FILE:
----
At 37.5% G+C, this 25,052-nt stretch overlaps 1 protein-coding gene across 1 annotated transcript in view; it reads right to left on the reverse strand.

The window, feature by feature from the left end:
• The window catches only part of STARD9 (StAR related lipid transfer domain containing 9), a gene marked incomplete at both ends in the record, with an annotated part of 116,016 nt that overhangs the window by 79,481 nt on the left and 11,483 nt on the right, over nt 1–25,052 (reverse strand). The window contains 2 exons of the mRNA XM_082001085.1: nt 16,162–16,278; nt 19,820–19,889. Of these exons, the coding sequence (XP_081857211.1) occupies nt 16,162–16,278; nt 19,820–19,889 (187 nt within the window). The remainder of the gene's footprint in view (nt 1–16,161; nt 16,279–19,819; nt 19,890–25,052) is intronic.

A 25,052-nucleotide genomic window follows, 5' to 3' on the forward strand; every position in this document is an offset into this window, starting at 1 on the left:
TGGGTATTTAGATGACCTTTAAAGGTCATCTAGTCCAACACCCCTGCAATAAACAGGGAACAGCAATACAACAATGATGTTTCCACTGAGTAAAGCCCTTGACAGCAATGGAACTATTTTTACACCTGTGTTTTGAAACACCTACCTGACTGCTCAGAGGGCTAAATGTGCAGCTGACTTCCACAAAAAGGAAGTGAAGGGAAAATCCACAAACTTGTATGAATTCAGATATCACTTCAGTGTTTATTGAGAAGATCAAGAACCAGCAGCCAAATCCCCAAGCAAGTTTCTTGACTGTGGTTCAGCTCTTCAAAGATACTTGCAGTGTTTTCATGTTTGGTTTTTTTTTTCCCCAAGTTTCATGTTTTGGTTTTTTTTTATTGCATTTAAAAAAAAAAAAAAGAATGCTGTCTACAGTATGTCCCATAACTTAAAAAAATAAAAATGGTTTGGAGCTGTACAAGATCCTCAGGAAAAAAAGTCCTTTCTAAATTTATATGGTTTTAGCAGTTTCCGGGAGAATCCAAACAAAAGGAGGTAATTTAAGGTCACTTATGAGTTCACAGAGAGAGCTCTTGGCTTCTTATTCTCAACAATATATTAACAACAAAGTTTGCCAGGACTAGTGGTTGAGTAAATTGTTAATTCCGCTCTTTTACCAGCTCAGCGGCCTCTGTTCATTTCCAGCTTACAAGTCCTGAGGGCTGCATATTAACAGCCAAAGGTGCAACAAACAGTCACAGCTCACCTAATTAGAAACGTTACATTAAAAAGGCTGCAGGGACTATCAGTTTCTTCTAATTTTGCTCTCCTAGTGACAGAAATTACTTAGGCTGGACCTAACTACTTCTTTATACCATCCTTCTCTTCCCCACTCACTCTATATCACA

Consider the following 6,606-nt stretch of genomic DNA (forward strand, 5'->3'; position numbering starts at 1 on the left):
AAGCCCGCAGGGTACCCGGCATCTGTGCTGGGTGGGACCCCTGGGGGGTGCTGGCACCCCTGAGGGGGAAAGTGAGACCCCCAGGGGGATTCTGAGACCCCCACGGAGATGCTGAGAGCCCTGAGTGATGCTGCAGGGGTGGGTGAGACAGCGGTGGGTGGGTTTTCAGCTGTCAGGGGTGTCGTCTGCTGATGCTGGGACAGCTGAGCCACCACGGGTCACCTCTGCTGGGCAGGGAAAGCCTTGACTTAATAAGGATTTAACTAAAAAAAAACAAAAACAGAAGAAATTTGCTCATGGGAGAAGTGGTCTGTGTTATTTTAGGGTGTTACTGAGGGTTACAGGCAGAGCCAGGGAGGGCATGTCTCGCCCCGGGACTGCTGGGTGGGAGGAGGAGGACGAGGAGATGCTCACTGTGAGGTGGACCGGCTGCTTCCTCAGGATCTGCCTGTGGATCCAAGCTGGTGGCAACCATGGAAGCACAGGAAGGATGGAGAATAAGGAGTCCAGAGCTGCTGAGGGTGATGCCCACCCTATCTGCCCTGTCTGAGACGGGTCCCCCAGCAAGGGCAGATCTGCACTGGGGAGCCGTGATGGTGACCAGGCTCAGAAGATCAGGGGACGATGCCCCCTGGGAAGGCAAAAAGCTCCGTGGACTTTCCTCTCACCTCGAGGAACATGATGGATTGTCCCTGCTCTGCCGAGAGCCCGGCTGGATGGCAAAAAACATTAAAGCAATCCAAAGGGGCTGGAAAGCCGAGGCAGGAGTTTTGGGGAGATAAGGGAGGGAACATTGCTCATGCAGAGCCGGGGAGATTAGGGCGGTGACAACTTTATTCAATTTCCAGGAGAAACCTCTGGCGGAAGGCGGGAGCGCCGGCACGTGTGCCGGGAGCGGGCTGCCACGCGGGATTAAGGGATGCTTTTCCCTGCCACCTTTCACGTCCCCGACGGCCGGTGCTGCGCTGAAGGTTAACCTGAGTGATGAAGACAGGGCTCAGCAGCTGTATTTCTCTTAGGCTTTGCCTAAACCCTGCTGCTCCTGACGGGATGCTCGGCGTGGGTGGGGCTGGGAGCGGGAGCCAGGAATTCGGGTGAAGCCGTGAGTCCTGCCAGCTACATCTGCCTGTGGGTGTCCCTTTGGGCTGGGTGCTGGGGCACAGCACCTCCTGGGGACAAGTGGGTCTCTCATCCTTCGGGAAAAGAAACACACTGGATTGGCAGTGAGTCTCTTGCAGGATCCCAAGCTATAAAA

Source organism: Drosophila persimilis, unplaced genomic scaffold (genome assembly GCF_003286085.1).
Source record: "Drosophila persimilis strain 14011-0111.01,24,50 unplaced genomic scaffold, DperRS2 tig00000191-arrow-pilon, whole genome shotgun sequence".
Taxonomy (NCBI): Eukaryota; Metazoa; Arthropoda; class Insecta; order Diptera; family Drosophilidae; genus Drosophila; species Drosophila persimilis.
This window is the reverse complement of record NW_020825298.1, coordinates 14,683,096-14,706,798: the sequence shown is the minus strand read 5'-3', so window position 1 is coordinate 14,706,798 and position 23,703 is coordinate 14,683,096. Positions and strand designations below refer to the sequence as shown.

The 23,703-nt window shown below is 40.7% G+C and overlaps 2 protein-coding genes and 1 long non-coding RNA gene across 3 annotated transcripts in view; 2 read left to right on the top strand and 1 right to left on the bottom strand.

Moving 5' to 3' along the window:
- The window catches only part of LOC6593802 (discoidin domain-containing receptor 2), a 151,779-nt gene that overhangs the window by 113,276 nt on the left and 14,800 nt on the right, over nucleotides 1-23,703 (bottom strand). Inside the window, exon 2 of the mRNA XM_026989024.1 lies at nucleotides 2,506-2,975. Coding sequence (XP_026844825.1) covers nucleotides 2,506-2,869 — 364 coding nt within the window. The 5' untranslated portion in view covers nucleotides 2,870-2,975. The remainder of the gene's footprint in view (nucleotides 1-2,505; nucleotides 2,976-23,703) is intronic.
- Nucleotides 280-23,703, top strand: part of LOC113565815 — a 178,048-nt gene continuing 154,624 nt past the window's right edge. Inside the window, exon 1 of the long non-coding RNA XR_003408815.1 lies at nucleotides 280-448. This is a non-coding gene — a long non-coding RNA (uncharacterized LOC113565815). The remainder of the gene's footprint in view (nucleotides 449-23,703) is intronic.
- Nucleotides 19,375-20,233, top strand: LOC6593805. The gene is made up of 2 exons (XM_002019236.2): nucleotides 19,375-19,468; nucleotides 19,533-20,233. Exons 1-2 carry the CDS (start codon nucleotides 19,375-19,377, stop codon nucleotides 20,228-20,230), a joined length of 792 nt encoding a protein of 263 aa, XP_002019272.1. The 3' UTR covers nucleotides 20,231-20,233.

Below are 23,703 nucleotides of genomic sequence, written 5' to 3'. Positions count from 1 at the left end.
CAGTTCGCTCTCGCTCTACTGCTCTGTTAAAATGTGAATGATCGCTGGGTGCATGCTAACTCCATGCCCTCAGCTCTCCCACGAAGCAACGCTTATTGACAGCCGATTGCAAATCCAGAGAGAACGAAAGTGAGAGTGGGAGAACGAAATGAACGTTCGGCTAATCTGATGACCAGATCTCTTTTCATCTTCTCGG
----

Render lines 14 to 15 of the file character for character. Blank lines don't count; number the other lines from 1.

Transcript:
- The window catches only part of LOC6593802 (discoidin domain-containing receptor 2), a 151,779-nt gene that overhangs the window by 113,276 nt on the left and 14,800 nt on the right, over nucleotides 1-23,703 (bottom strand). Inside the window, exon 2 of the mRNA XM_026989024.1 lies at nucleotides 2,506-2,975. Coding sequence (XP_026844825.1) covers nucleotides 2,506-2,869 — 364 coding nt within the window. The 5' untranslated portion in view covers nucleotides 2,870-2,975. The remainder of the gene's footprint in view (nucleotides 1-2,505; nucleotides 2,976-23,703) is intronic.
- Nucleotides 280-23,703, top strand: part of LOC113565815 — a 178,048-nt gene continuing 154,624 nt past the window's right edge. Inside the window, exon 1 of the long non-coding RNA XR_003408815.1 lies at nucleotides 280-448. This is a non-coding gene — a long non-coding RNA (uncharacterized LOC113565815). The remainder of the gene's footprint in view (nucleotides 449-23,703) is intronic.